How do you all like to start your shifts?
- 0Jan 16, '13 by j_tay1981I'm trying to get into a fairly efficient groove while starting my shifts. My shifts start at 1900, but the majority of my patients don't have meds due until 2100. At or institution, we can give meds one hour before and after the time they are due.
My first assessment is done around 2000.
I'm trying to be as efficient as I can. I was waiting until 2000, (an hour into my shift) to do both meds and initial assessments for each patient. That way, I could wrap PRN pain meds they may need into their scheduled meds when I ask about pain during assessment. Sort of a 'one stop shop' method, I suppose. The problem here is that this seems to take awhile.
Some nurses, upon arrival to the floor, see each patient briefly and ask if they need anything OR do their assessment then and return around 2100 to give meds. To me, this seems like it would be slower since patients would likely ask for pain meds (or any other PRN) at this time, thus creating a situation where the RN would need to return to give scheduled meds.
I know it is about the patient and not about me, but I'm just trying to build a certain amount of efficiency into my shift.
How do you all like to begin your shifts?
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- 2Jan 16, '13 by sweetiepeasI always start my shift seeing patients and doing my assessments, they only take about 5 minutes, flush any IV's, check what's running, etc. if they need pain meds I make that a priority and get it when I'm done with them. Then onto the next patient. Once I'm done, I'll start meds. Then treatments, dressing changes or whatever needs to be done. I like having hands on with each patient within the first hour. What are you doing for the first hour before giving medications?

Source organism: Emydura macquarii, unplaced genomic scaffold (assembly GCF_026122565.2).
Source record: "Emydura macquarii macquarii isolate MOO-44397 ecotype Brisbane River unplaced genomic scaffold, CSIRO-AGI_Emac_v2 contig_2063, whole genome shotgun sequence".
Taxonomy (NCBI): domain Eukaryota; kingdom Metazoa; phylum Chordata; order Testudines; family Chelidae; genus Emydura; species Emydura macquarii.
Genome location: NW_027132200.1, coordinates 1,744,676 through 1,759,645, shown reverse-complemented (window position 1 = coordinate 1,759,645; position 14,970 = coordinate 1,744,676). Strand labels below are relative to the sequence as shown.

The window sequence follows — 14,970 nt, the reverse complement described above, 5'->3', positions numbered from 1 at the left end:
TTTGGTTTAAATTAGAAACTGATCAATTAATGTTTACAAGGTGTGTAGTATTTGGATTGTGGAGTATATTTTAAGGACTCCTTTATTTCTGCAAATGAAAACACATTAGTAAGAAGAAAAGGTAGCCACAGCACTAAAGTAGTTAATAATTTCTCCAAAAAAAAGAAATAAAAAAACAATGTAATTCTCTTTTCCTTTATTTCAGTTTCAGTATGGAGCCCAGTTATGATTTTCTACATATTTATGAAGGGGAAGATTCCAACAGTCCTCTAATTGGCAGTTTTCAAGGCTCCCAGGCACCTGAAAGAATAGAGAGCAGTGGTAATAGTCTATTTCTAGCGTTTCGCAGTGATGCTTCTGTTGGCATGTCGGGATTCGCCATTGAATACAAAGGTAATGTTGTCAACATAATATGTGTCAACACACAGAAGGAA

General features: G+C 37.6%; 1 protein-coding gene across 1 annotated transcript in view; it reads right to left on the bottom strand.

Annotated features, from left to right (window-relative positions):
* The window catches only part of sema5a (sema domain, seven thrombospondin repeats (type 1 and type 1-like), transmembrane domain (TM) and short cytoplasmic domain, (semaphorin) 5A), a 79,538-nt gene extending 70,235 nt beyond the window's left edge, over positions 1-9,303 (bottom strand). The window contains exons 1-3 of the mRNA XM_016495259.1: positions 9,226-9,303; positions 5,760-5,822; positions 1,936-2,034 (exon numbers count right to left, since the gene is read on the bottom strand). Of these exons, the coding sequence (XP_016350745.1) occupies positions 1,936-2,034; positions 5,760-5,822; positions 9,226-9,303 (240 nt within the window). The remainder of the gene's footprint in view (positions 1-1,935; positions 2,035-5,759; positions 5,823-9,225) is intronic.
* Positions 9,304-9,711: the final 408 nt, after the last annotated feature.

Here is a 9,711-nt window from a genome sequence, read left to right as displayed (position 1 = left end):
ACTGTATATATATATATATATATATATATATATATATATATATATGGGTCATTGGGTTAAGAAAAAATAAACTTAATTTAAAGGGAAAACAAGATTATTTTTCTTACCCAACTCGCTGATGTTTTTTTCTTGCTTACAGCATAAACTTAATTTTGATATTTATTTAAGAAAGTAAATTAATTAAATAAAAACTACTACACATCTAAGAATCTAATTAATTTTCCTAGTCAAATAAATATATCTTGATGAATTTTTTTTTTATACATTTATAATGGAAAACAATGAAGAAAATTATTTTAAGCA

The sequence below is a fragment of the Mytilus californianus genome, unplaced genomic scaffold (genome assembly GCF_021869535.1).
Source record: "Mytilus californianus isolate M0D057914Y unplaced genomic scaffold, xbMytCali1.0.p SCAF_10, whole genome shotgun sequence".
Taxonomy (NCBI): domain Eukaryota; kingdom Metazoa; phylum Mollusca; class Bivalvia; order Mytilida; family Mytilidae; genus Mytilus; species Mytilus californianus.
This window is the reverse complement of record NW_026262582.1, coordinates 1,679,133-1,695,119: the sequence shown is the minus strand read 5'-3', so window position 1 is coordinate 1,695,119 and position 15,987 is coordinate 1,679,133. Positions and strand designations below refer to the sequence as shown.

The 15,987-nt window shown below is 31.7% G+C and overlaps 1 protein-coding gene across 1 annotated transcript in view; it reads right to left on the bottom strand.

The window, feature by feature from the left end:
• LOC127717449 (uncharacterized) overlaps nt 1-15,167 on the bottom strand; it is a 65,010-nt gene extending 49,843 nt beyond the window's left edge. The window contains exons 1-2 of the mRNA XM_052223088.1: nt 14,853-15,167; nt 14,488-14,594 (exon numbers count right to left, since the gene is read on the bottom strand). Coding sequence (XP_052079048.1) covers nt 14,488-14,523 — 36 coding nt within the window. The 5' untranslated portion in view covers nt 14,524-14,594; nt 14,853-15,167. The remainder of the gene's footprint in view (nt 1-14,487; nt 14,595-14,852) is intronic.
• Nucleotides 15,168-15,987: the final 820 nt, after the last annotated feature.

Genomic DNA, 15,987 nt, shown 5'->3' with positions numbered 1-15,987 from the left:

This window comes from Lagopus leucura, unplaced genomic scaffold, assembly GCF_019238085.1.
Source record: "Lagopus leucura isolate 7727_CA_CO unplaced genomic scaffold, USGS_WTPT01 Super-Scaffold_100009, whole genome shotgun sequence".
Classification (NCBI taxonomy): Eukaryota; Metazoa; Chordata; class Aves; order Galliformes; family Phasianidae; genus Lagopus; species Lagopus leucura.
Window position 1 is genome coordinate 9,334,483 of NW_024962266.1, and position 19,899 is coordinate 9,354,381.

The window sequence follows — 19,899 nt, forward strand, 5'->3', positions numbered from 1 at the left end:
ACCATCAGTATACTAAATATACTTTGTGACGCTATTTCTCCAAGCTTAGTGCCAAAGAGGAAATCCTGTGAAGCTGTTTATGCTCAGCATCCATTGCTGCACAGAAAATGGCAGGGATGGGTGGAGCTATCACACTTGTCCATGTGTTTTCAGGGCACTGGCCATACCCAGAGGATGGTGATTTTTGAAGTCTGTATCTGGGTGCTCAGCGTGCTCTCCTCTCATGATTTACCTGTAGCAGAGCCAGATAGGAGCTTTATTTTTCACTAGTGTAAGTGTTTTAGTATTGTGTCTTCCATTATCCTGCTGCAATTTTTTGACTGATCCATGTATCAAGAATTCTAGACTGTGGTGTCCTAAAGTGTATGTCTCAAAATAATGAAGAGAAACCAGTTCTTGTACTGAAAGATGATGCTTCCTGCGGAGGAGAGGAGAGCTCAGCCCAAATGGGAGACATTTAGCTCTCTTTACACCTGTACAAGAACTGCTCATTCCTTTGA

- 0Jan 16, '13 by ChristineNI am a float nurse but I normally work in the ER. My shift starts by seeing if I have any stat labs/orders that need carried out and if any meds need given or if I was told in report that someone might need pain meds. After I address those things, then I will go see any pts I hadn't seen yet and do assessments.
- 0Jan 16, '13 by alrighThenI get report and start assessing my patients. I only have 2-3 in the ICU/IMC so this is usually easier than on the floor. Then I do chart checks, make a list of things to address with our intensivist, look up which meds/labs are due and plan my shift. Then I give meds, chart, give baths and so on. This is an ideal situation. If nothing is going on. Kind of rare. I need to spend a few minutes with each patient and know what meds to anticipate giving before I feel ok about running off in different directions at first.
- 2Jan 17, '13 by ufo8micatsI do private duty nursing and my liens is 3. So my night starts by setting up his feed and meds. Then we play, then my only responsibility besides him is staying awake at night. Which usually consists of iPad for games and Netflix, watching tv or a movie. And staying awake
- 2Jan 17, '13 by eatmysoxRNI start with walking rounds where I assess base needs. I typically assess any patients with a need while I take whatever they requested in the room. By 2000 when I start meds, I do assessments while I give meds. If a patient doesn't have meds I try to hit them up before my window of med times. After that I head to the nursing station and chart assessments and grab my charts to start checking them. Of course the computer tells me if there are orders that someone hasn't checked at all and I check those before I start meds to be sure there aren't cancelled meds or new ones that aren't entered into emar yet.. Truly though, that's an ideal night when staffing gives me 6:1 instead of 8:1. That also assumes no major complaints like chest pain.. No blood to start.. No emergencies to deal with. I get an ideal shift probably once every month.
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